I would also like to suggest that even those who have never read the second chapter of Genesis instinctively know that divorce is wrong, as the covenant of lifetime marriage is practiced in many pagan cultures where the people have no biblical knowledge. As Paul wrote in his letter to the Romans:
For when Gentiles who do not have the Law do instinctively the things of the Law, these, not having the Law, are a law to themselves, in that they show the work of the Law written in their hearts, their conscience bearing witness, and their thoughts alternately accusing or else defending them (Rom. 2:14-15).
God’s code of ethics is written on every human heart. In fact, that code of ethics that speaks through the conscience is all the law that God ever gave anyone , except the people of Israel, from Adam until the time of Jesus. Anyone even contemplating a divorce will find that he has to deal with his conscience. And the only way that he can overcome his conscience is to find some good justification for divorce. If he proceeds with a divorce without a good justification, his conscience will condemn him, although he may well suppress it.
As far as we know, for 27 generations from Adam until the giving of the Law of Moses to Israel around 1440 BC, the law of the conscience was all the revelation that God gave to anyone, the Israelites included, regarding divorce and remarriage, and God considered that to be sufficient. (Remember that Moses didn’t pen the Genesis 2 creation account until the time of the Exodus.) It certainly seems reasonable to think that, during those 27 generations before the Mosaic Law, which included the time of Noah’s flood, some of the millions of marriages during those hundreds of years ended in divorce. It also seems reasonable to conclude that God, who never changes, was willing to forgive those who incurred guilt from divorce if they confessed and repented of their sin. We are certain that people could be saved, or declared righteous by God, before the giving of the Law of Moses, as was Abraham, through his faith (see Rom. 4:1-12). If people could be declared righteous through their faith from Adam until Moses, that means they could be forgiven of anything, including sin incurred in divorce. Thus, as we begin to probe the subject of divorce and remarriage, I wonder, Would people who incurred sin in divorce before the Mosaic Law and who received forgiveness from God then be convicted by their conscience (since there was no written law) that they would incur guilt if they remarried? I only pose the question.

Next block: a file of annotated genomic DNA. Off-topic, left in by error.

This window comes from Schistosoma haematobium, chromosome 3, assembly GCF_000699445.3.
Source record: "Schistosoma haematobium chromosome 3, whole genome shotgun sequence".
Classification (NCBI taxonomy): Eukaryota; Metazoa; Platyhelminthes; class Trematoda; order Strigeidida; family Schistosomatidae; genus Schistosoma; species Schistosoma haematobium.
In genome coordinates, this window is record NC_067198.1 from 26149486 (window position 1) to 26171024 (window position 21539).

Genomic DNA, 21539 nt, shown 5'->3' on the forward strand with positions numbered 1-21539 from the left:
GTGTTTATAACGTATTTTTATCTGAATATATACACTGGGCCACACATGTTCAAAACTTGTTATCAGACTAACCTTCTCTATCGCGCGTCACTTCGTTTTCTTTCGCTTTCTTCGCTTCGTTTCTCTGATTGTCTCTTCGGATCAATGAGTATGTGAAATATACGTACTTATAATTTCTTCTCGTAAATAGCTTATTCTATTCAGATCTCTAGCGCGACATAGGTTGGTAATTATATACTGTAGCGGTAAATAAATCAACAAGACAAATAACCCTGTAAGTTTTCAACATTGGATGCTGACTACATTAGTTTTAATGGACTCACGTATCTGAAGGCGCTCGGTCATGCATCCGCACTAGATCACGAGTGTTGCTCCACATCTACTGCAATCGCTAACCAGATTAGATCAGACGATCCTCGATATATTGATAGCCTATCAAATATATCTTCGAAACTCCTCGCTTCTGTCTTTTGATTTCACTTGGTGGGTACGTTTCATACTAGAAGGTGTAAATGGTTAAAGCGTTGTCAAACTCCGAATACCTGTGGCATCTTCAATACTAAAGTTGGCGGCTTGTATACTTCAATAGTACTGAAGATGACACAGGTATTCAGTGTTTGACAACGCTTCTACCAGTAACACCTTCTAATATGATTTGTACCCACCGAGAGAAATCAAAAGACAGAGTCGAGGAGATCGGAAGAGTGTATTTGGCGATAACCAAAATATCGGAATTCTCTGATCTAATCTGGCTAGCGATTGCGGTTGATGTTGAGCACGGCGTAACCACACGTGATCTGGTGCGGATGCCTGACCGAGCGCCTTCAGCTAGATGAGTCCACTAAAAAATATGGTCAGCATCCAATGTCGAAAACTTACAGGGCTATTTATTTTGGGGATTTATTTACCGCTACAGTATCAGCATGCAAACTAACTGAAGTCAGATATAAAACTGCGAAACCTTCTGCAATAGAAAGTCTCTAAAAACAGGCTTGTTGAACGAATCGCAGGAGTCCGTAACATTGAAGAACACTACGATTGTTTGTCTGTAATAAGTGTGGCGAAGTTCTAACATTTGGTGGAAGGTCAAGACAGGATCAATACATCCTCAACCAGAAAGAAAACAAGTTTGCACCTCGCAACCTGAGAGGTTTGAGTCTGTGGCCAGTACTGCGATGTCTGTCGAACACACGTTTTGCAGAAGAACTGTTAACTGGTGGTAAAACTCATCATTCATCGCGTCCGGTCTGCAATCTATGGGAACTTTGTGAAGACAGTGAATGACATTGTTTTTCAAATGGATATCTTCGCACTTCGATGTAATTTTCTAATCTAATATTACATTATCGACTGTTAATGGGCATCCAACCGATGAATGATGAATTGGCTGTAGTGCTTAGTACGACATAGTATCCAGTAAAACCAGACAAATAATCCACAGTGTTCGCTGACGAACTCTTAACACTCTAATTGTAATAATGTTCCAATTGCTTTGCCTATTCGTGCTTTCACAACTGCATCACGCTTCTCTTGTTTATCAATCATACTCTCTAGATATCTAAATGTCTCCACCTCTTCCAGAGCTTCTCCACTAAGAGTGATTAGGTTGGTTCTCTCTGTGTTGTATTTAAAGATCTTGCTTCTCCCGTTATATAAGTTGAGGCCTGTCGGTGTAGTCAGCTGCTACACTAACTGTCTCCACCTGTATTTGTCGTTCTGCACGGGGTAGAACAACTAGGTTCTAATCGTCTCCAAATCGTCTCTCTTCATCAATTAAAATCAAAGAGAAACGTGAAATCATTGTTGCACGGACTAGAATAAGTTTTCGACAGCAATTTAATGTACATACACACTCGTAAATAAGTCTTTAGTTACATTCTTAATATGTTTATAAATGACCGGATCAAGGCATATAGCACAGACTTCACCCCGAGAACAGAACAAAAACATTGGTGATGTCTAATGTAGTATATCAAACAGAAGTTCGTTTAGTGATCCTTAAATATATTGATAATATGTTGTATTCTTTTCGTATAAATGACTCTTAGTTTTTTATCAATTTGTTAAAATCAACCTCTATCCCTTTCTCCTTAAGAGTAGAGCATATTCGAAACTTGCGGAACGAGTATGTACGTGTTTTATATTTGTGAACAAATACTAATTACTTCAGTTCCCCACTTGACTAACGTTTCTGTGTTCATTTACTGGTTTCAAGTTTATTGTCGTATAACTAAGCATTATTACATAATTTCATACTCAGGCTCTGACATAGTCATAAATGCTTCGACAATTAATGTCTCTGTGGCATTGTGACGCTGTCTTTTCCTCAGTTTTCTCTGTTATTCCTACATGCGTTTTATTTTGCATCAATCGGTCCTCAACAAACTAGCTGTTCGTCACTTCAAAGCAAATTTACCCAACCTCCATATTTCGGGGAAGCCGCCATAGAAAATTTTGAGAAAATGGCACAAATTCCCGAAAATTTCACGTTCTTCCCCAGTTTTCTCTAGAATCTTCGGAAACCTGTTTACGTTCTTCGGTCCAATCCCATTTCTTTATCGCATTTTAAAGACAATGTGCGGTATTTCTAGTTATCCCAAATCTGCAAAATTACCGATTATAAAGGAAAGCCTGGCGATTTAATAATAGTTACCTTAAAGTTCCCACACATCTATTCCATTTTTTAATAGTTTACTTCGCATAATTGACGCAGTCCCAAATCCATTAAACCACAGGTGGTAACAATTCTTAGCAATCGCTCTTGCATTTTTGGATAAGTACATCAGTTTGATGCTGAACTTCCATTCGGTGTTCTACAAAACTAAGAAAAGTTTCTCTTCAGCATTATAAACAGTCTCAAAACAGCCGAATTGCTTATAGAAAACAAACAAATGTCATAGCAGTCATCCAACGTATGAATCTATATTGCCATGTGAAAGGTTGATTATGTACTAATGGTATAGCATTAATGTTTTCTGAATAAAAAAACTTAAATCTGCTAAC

What about divorce victims who had not incurred sin, those who were divorced through no fault of their own, but only because of selfish spouses? Would their consciences have prohibited them from remarrying? That would seem unlikely to me. If a man abandoned his wife for another woman, what would ever lead her to conclude that she had no right to remarry? She had been divorced through no fault of her own.